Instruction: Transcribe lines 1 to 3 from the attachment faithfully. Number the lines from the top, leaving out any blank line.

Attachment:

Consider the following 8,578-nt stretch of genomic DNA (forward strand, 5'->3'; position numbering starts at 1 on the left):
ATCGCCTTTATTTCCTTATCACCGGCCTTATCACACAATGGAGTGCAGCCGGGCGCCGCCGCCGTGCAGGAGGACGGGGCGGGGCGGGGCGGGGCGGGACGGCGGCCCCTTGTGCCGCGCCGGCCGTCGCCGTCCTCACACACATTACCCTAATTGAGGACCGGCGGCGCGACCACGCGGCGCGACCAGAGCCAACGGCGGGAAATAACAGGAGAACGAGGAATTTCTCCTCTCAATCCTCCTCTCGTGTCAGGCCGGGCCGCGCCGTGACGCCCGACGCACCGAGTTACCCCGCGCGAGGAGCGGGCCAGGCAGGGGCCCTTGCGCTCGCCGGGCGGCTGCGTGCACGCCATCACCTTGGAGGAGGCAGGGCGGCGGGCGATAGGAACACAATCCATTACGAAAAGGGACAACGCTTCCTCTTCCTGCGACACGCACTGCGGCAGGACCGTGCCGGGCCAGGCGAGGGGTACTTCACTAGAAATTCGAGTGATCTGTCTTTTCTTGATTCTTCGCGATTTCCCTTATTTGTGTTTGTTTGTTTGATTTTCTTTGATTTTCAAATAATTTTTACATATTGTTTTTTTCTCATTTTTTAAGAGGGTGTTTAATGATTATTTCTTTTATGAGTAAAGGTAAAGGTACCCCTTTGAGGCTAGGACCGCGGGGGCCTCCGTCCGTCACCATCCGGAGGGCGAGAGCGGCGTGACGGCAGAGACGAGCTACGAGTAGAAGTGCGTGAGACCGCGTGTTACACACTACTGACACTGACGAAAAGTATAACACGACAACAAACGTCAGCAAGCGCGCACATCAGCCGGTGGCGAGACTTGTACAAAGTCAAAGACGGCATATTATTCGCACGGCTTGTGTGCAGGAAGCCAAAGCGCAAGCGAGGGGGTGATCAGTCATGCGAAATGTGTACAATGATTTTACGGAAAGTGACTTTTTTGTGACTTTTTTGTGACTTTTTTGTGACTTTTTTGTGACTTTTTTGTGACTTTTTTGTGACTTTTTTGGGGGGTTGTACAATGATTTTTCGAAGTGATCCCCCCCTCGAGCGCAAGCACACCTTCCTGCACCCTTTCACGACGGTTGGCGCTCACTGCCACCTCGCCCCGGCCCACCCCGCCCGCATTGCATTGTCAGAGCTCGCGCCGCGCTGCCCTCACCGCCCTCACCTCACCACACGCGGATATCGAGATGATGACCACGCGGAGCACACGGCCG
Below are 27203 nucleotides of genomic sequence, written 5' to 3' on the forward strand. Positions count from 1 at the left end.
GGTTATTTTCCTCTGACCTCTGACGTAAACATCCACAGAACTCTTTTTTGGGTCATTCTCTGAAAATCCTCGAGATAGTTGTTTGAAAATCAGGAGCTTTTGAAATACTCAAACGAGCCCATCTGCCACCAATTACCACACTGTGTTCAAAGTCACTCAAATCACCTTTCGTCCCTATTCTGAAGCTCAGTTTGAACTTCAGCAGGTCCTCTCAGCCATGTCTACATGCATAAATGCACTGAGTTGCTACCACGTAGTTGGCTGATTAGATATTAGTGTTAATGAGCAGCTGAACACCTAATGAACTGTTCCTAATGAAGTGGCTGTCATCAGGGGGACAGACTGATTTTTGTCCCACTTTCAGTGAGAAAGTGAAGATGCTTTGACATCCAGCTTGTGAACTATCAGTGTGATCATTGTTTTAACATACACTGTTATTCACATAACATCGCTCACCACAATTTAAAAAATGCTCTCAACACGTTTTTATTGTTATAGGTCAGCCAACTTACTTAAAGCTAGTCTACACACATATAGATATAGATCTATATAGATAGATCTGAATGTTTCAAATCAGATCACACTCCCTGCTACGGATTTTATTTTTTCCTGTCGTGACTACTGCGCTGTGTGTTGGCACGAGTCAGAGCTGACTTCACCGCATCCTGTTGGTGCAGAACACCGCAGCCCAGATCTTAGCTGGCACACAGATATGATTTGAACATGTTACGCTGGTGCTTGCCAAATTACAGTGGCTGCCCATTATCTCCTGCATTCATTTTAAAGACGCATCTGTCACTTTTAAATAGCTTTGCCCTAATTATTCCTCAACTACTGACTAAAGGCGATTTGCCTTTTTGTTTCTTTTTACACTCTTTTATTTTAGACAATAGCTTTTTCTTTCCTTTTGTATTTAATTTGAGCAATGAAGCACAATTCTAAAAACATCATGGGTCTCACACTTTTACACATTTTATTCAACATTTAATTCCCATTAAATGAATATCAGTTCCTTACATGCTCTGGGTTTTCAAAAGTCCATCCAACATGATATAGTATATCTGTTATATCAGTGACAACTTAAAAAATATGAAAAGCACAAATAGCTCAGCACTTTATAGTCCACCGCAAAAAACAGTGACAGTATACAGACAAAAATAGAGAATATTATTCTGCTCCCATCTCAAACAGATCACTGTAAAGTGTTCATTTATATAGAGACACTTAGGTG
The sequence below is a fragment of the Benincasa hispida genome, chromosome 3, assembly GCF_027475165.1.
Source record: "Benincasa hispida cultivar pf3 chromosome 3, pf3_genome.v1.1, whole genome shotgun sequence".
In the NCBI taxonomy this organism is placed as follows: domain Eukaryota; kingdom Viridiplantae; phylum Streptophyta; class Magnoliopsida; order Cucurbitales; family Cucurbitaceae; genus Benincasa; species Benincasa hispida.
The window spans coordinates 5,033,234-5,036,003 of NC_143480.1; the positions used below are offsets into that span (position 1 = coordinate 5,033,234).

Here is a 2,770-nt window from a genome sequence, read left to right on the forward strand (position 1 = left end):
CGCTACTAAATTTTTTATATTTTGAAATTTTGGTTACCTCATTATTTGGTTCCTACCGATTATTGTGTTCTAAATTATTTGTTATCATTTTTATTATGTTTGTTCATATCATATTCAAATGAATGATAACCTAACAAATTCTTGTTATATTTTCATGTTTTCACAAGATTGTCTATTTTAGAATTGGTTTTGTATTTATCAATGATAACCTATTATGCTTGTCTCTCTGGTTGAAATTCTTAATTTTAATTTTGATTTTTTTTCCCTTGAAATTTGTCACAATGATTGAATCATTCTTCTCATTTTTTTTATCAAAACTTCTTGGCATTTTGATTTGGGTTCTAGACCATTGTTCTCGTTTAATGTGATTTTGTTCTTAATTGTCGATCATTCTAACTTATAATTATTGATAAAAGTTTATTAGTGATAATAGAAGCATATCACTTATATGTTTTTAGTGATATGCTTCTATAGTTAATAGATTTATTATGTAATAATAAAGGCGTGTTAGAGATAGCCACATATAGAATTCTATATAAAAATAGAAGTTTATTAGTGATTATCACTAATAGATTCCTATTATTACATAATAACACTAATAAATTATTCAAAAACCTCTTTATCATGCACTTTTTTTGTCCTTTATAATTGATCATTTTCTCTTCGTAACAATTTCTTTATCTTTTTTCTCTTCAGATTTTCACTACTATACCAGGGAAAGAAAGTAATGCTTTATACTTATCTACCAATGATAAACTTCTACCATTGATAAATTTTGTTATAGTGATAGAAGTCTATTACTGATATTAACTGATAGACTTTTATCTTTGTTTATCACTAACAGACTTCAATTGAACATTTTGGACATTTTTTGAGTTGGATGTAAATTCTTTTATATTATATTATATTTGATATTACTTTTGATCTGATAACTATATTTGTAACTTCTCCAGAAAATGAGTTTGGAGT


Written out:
Consider the following 8,578-nt stretch of genomic DNA (forward strand, 5'->3'; position numbering starts at 1 on the left):
ATCGCCTTTATTTCCTTATCACCGGCCTTATCACACAATGGAGTGCAGCCGGGCGCCGCCGCCGTGCAGGAGGACGGGGCGGGGCGGGGCGGGGCGGGACGGCGGCCCCTTGTGCCGCGCCGGCCGTCGCCGTCCTCACACACATTACCCTAATTGAGGACCGGCGGCGCGACCACGCGGCGCGACCAGAGCCAACGGCGGGAAATAACAGGAGAACGAGGAATTTCTCCTCTCAATCCTCCTCTCGTGTCAGGCCGGGCCGCGCCGTGACGCCCGACGCACCGAGTTACCCCGCGCGAGGAGCGGGCCAGGCAGGGGCCCTTGCGCTCGCCGGGCGGCTGCGTGCACGCCATCACCTTGGAGGAGGCAGGGCGGCGGGCGATAGGAACACAATCCATTACGAAAAGGGACAACGCTTCCTCTTCCTGCGACACGCACTGCGGCAGGACCGTGCCGGGCCAGGCGAGGGGTACTTCACTAGAAATTCGAGTGATCTGTCTTTTCTTGATTCTTCGCGATTTCCCTTATTTGTGTTTGTTTGTTTGATTTTCTTTGATTTTCAAATAATTTTTACATATTGTTTTTTTCTCATTTTTTAAGAGGGTGTTTAATGATTATTTCTTTTATGAGTAAAGGTAAAGGTACCCCTTTGAGGCTAGGACCGCGGGGGCCTCCGTCCGTCACCATCCGGAGGGCGAGAGCGGCGTGACGGCAGAGACGAGCTACGAGTAGAAGTGCGTGAGACCGCGTGTTACACACTACTGACACTGACGAAAAGTATAACACGACAACAAACGTCAGCAAGCGCGCACATCAGCCGGTGGCGAGACTTGTACAAAGTCAAAGACGGCATATTATTCGCACGGCTTGTGTGCAGGAAGCCAAAGCGCAAGCGAGGGGGTGATCAGTCATGCGAAATGTGTACAATGATTTTACGGAAAGTGACTTTTTTGTGACTTTTTTGTGACTTTTTTGTGACTTTTTTGTGACTTTTTTGTGACTTTTTTGTGACTTTTTTGGGGGGTTGTACAATGATTTTTCGAAGTGATCCCCCCCTCGAGCGCAAGCACACCTTCCTGCACCCTTTCACGACGGTTGGCGCTCACTGCCACCTCGCCCCGGCCCACCCCGCCCGCATTGCATTGTCAGAGCTCGCGCCGCGCTGCCCTCACCGCCCTCACCTCACCACACGCGGATATCGAGATGATGACCACGCGGAGCACACGGCCG
Below are 27203 nucleotides of genomic sequence, written 5' to 3' on the forward strand. Positions count from 1 at the left end.